Presume vs. Assume
- Presume is a verb that means to suppose, to take for granted, or to dare.
- Assume is a verb that means to suppose, to take for granted, to take upon, to don, or to undertake.
- In the shared meaning of “to suppose,” presume is usually used when you suppose based on probability, while assume is used when you suppose without any evidence.
What’s the difference between “assume” and “presume”? “Assume” is to “presume” as a brother is to a sister. The previous statement is an analogy, a comparison of how two things relate to each other. Analogies are used to explain or to clarify. For those who confuse “presume” and “assume,” an analogy is just the thing!
Difference Between Assume and Presume
Just as a brother and sister have the same parents, “assume” and “presume” have the same etymological roots. “Assume” has Latin roots. It comes from a verb that means “to take up or adopt.” “Presume” derives from a Latin verb that means “to take upon oneself, to take liberty, or to take for granted.” Both Latin verbs can be traced to a common root, sumere, which means to put on or take up.
A brother and sister have similar features. “Assume” and “presume” are spelled in almost the same way, except for their prefixes. “Pre-” means “before.” The “as-” of assume might have been “ad-” originally. The “-ad” prefix means “to” or “up.”
A brother and sister are not interchangeable. Because of their unique personalities, parents may give them different chores. Assume and presume have different meanings and usages.
To assume means “to take for granted or to suppose,” and this is the meaning that leads to the most confusion between assume and presume. But that’s not the only thing you could be saying when you say assume—to assume might also mean to take responsibility for a duty, to appropriate, or to undertake a task. The same verb refers to adopting qualities or pretending to do so. So, you can assume a different identity, but also assume guard duty. In this sense, assume is synonymous with “take on” or “take up.”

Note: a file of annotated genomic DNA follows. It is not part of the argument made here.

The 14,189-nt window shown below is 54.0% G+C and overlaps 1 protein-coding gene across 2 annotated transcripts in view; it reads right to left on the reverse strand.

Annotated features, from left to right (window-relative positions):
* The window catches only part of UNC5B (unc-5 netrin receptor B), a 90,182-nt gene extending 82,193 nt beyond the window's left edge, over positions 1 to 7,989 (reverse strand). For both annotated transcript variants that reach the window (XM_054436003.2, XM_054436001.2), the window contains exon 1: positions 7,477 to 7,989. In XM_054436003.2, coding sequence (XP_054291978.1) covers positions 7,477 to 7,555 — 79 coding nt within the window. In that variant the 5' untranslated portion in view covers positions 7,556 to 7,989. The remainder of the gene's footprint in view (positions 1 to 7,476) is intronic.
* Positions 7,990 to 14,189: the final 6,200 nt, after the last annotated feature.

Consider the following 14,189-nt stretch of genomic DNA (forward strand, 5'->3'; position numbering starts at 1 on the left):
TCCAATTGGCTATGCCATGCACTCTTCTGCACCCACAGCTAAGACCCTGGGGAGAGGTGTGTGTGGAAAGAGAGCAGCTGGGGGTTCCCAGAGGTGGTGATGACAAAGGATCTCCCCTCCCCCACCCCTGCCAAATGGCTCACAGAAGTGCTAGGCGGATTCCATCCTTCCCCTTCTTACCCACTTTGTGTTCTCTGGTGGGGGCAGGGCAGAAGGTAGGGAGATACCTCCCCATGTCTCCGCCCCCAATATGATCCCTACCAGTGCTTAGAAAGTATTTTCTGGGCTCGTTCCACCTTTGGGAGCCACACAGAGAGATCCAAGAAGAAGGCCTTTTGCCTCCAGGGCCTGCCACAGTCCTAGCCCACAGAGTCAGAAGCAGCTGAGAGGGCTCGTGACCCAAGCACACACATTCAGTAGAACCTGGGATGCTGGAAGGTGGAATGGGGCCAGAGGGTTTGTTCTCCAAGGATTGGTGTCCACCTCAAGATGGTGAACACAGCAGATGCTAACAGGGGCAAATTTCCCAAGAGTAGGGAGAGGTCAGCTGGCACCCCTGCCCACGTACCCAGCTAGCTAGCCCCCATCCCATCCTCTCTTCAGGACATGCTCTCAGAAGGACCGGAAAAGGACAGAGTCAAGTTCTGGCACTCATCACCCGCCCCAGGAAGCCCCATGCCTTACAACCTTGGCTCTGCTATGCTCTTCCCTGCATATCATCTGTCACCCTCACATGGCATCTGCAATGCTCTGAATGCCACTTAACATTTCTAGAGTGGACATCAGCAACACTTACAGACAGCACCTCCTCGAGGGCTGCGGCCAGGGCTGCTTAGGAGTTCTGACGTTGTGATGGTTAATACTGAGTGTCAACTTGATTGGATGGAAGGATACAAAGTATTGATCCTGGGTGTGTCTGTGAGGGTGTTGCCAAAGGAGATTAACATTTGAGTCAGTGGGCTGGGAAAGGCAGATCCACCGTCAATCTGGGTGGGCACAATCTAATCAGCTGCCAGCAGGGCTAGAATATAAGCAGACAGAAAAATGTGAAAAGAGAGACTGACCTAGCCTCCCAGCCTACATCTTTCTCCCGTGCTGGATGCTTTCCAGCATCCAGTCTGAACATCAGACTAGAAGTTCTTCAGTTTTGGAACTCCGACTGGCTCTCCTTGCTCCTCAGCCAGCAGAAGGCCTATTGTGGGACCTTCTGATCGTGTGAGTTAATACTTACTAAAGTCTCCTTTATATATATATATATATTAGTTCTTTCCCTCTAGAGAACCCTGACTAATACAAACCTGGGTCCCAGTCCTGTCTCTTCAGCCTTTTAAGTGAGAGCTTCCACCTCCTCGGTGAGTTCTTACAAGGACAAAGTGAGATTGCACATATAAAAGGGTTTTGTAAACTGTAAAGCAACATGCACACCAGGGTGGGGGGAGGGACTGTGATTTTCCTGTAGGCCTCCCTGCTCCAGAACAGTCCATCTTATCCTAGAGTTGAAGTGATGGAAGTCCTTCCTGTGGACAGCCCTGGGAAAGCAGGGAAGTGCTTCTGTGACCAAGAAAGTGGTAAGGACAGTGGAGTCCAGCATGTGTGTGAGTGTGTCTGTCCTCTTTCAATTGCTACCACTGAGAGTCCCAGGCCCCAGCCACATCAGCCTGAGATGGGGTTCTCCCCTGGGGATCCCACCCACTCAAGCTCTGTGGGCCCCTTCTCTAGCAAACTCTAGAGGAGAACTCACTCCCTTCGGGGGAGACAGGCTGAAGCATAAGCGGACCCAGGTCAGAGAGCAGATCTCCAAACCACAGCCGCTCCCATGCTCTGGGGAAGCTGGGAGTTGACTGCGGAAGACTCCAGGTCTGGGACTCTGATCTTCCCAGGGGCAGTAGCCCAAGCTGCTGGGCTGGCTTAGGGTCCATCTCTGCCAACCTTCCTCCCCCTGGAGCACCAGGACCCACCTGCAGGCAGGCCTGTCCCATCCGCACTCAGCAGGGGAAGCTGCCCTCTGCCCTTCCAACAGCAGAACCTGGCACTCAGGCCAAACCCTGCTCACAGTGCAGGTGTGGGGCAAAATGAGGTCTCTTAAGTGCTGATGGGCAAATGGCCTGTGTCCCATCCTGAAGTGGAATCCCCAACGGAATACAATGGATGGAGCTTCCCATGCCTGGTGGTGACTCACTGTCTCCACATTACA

To presume also means “to take for granted” or “to suppose,” and just like assume, it has another meaning as well. “To act or to undertake with undue boldness or without permission” is another meaning presume can take on. In law, it refers to accepting something as true in the absence of proof of its falsity.
Of course, brothers and sisters may share some responsibilities. Both “presume” and “assume” carry the thought of supposing or taking for granted that something is true. In that sense, presume is often used as another word for assume, and vice versa. But there is a slight difference even when they are used in this sense—when you presume something, it can be considered that you’re doing so on the basis of probability. When you assume something, you’re supposing without proof. After all, the adverb presumably means “by reasonable assumption.”
Examples: Assume and Presume in Sentences
Did the analogy help you learn the difference between “assume” and “presume”? Like brother and sister, they have the same parentage. While they share some definitions, they are unique as a brother and sister would also be. If this didn’t help, here are some examples of how assume and presume are used:
May’s deputy spokesman said Johnson would assume the position of duty minister after Philip Hammond, the chancellor, who took the role last week. —The Guardian
But even that argument is narrow-minded because it assumes women are monolithic and all have the same needs, interests and political positions. —Chicago Tribune
I hesitate to presume anything leggier than that, but a 2.8x multiplier like The Night Before gives Sausage Party a $37m debut weekend. —Forbes
Pressure has been mounting on policymakers to introduce presumed liability into civil law to protect vulnerable road users. —The Herald